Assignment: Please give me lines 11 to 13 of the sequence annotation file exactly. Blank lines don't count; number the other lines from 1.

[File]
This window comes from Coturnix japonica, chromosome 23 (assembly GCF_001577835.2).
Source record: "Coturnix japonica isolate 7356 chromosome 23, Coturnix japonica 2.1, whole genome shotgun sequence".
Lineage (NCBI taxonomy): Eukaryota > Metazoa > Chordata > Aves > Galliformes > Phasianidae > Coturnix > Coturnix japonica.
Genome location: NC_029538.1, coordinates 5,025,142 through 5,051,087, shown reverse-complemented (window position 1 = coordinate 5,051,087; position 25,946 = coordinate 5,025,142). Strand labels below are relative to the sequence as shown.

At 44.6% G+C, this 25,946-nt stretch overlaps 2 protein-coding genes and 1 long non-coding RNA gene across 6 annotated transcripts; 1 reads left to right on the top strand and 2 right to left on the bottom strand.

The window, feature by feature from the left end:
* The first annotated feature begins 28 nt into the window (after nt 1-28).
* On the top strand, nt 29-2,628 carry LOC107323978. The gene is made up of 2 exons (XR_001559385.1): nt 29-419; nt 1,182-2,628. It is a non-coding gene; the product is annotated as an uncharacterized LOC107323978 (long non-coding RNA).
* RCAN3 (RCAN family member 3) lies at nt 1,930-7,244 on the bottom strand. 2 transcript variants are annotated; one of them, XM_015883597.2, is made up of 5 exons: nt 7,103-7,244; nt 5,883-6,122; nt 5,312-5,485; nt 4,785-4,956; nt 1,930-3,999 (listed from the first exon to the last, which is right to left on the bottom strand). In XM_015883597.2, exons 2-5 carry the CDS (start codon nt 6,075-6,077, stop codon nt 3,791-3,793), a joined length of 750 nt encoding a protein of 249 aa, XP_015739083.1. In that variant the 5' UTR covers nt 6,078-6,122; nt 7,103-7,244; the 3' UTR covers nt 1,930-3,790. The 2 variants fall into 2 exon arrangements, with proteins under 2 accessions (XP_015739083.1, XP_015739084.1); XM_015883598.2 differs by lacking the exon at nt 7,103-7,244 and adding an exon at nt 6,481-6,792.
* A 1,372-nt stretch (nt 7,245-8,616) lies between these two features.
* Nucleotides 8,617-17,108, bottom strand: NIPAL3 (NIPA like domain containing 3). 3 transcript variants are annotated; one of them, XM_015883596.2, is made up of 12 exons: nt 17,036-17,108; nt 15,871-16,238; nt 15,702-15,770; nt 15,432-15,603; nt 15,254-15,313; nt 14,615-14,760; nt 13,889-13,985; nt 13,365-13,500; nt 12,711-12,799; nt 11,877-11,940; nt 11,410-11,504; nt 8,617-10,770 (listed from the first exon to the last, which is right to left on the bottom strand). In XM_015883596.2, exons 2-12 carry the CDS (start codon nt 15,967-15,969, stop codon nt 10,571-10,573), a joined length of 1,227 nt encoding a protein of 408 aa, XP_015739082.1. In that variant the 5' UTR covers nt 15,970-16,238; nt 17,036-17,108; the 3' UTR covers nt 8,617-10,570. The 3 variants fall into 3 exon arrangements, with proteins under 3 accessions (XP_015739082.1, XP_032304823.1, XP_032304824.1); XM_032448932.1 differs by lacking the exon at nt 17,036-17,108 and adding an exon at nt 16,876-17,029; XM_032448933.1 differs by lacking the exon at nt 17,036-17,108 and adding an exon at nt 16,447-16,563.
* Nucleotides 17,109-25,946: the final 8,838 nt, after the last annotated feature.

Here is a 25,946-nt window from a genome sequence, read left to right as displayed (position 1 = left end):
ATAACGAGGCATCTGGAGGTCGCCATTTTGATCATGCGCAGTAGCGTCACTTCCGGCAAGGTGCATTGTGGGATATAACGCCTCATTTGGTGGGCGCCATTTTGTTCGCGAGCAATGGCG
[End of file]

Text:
* Nucleotides 8,617-17,108, bottom strand: NIPAL3 (NIPA like domain containing 3). 3 transcript variants are annotated; one of them, XM_015883596.2, is made up of 12 exons: nt 17,036-17,108; nt 15,871-16,238; nt 15,702-15,770; nt 15,432-15,603; nt 15,254-15,313; nt 14,615-14,760; nt 13,889-13,985; nt 13,365-13,500; nt 12,711-12,799; nt 11,877-11,940; nt 11,410-11,504; nt 8,617-10,770 (listed from the first exon to the last, which is right to left on the bottom strand). In XM_015883596.2, exons 2-12 carry the CDS (start codon nt 15,967-15,969, stop codon nt 10,571-10,573), a joined length of 1,227 nt encoding a protein of 408 aa, XP_015739082.1. In that variant the 5' UTR covers nt 15,970-16,238; nt 17,036-17,108; the 3' UTR covers nt 8,617-10,570. The 3 variants fall into 3 exon arrangements, with proteins under 3 accessions (XP_015739082.1, XP_032304823.1, XP_032304824.1); XM_032448932.1 differs by lacking the exon at nt 17,036-17,108 and adding an exon at nt 16,876-17,029; XM_032448933.1 differs by lacking the exon at nt 17,036-17,108 and adding an exon at nt 16,447-16,563.
* Nucleotides 17,109-25,946: the final 8,838 nt, after the last annotated feature.

Here is a 25,946-nt window from a genome sequence, read left to right as displayed (position 1 = left end):